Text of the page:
Invisible Plague: The Rise of Mental Illness from 1750 to the Present

Invisible Plague The Rise of Mental Illness from to the Present The prevalence of insanity which was once considerably less than one case per total population has risen beyond five cases in Why has mental illness reached epidemic proportions What are

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  • Title: Invisible Plague: The Rise of Mental Illness from 1750 to the Present
  • Author: E. Fuller Torrey Judy Miller
  • ISBN: 9780813530031
  • Page: 176
  • Format: Hardcover
  • The prevalence of insanity, which was once considerably less than one case per 1,000 total population, has risen beyond five cases in 1,000 Why has mental illness reached epidemic proportions What are the causes of severe mental illness Why do we continue to deny the rising numbers, and how does this denial affect our ability to help those who are afflicted In The InvisThe prevalence of insanity, which was once considerably less than one case per 1,000 total population, has risen beyond five cases in 1,000 Why has mental illness reached epidemic proportions What are the causes of severe mental illness Why do we continue to deny the rising numbers, and how does this denial affect our ability to help those who are afflicted In The Invisible Plague, E Fuller Torrey and Judy Miller examine the records on insanity in England, Ireland, Canada, and the United States over a 250 year period, concluding, through both qualitative and quantitative evidence, that disorders like schizophrenia and bipolar illness are an unrecognized, modern day plague This book is a unique and major contribution to medical history Until now, insanity, and its apparent rise over the centuries, has been interpreted as a socially and economically driven phenomenon Torrey and Miller insist upon the biological reality of psychiatric disease and examine the reasons why its contemporary prevalence has been so profoundly misunderstood.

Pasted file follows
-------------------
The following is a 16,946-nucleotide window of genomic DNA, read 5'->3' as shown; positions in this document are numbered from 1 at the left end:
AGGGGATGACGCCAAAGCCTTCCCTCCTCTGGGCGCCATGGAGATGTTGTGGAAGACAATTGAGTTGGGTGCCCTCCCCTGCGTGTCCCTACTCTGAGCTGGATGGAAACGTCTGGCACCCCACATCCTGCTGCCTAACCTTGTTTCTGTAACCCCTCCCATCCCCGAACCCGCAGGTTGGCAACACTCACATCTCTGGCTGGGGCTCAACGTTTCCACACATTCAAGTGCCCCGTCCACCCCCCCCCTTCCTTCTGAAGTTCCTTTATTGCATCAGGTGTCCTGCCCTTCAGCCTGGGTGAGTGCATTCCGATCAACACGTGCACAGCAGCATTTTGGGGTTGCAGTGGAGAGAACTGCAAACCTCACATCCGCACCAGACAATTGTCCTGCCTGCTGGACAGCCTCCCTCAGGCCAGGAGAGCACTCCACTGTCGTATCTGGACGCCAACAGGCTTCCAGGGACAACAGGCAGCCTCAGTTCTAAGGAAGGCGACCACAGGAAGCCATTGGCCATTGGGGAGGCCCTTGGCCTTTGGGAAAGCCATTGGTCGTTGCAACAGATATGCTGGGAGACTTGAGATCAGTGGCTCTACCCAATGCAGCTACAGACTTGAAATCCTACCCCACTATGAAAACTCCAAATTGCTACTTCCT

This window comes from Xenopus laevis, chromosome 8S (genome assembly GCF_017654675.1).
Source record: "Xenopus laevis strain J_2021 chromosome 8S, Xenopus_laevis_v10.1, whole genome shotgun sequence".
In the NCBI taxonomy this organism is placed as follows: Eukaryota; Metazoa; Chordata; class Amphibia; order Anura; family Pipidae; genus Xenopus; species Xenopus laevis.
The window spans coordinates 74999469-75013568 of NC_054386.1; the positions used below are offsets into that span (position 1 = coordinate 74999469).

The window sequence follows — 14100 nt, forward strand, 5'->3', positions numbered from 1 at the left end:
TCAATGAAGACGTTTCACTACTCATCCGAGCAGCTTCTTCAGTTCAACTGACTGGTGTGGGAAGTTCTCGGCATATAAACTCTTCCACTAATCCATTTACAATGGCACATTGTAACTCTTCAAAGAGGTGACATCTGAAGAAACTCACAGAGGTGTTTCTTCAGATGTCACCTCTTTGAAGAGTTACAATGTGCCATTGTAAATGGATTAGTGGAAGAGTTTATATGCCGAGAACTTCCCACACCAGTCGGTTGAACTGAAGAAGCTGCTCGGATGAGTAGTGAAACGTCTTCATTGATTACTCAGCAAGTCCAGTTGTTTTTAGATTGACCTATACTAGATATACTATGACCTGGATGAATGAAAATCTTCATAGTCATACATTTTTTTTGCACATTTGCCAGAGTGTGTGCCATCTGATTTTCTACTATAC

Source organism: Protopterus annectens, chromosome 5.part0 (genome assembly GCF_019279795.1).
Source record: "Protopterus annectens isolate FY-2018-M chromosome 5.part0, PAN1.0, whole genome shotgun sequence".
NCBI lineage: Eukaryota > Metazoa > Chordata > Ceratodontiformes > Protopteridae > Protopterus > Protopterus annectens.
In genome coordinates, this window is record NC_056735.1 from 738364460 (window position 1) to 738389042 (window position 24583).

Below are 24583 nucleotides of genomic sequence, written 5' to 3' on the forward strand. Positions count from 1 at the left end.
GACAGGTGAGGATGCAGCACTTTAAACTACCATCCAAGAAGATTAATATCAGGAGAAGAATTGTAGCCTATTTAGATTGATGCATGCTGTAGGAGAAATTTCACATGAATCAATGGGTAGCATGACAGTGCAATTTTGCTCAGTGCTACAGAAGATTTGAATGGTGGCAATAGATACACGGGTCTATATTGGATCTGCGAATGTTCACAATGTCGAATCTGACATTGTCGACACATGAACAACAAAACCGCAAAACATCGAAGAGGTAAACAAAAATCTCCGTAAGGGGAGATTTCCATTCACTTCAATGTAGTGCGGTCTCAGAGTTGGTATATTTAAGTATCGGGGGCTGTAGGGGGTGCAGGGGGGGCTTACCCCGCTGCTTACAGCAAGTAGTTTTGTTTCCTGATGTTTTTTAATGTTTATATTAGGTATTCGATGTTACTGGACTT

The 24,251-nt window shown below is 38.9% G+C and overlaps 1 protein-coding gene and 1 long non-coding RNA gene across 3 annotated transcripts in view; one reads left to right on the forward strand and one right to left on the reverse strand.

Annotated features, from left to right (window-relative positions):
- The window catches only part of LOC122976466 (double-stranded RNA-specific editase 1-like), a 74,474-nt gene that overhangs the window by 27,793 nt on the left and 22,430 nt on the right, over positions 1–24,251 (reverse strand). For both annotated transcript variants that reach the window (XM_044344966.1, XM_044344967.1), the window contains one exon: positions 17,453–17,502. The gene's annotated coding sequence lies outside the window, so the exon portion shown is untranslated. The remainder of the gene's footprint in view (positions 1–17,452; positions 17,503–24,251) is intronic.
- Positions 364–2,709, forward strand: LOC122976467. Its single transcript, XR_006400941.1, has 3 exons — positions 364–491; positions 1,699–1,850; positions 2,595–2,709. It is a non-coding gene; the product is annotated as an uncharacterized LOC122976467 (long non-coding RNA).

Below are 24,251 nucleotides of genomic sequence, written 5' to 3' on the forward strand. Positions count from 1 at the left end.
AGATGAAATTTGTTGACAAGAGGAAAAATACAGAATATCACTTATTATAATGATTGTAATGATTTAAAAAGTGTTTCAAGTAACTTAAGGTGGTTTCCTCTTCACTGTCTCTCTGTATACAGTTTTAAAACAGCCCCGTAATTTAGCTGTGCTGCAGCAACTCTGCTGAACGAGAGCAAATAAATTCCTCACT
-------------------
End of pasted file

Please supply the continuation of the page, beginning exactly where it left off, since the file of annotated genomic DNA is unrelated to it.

One thought on “Invisible Plague: The Rise of Mental Illness from 1750 to the Present”

    1. Its been awhile, but this was a good imbued with plenty of solid quantitative research. The author examines data from three centuries regarding the per capita instance of insanity and links the rise of insanity to the rise of industrialization and urbanization. There is no true agenda by the author versus Foucault's post modern perspective on madness, and even if you don't agree with the hypothesis, the history and data are worth a read.

    2. I am still skeptical, but wow! this book has a lot of really great anecdotes. My favorite: In May, 1828, the South Carolina Lunatic Asylum opened. "Not a single patient was admitted for the first seven months, despite articles praising it and advertisements for patients in newspapers in Charleston and Columbia" (p. 210). The South Carolina state population was over half a million in 1818. By contrast, in modern St. Louis City we have under ½ million residents, but I'm sure we could fill the pla [...]

    3. Very informative, but so sad. I didn't know that back in the late 1800s and early 1900s that asylums were actually popular tourist attractions. People would buy tickets to go on a tour to see all of the "crazies." How incredibly humane and ignorant human beings can be at times. But a worthwhile read for anyone who has an interest in the subject and is concerned about the alarming increase of mental illness/disorders we are experiencing.

    4. Really probably 3.5 stars, but I can't do .5. It is an older book, so the "present" is 2001 with most if the monetary references being to 1997 dollars. But that doesn't change the historical info. It's a little heavy on the statistics, so it is a bit dry in places. But reading about how insanity translates into the popular culture and literature if the day was interesting.

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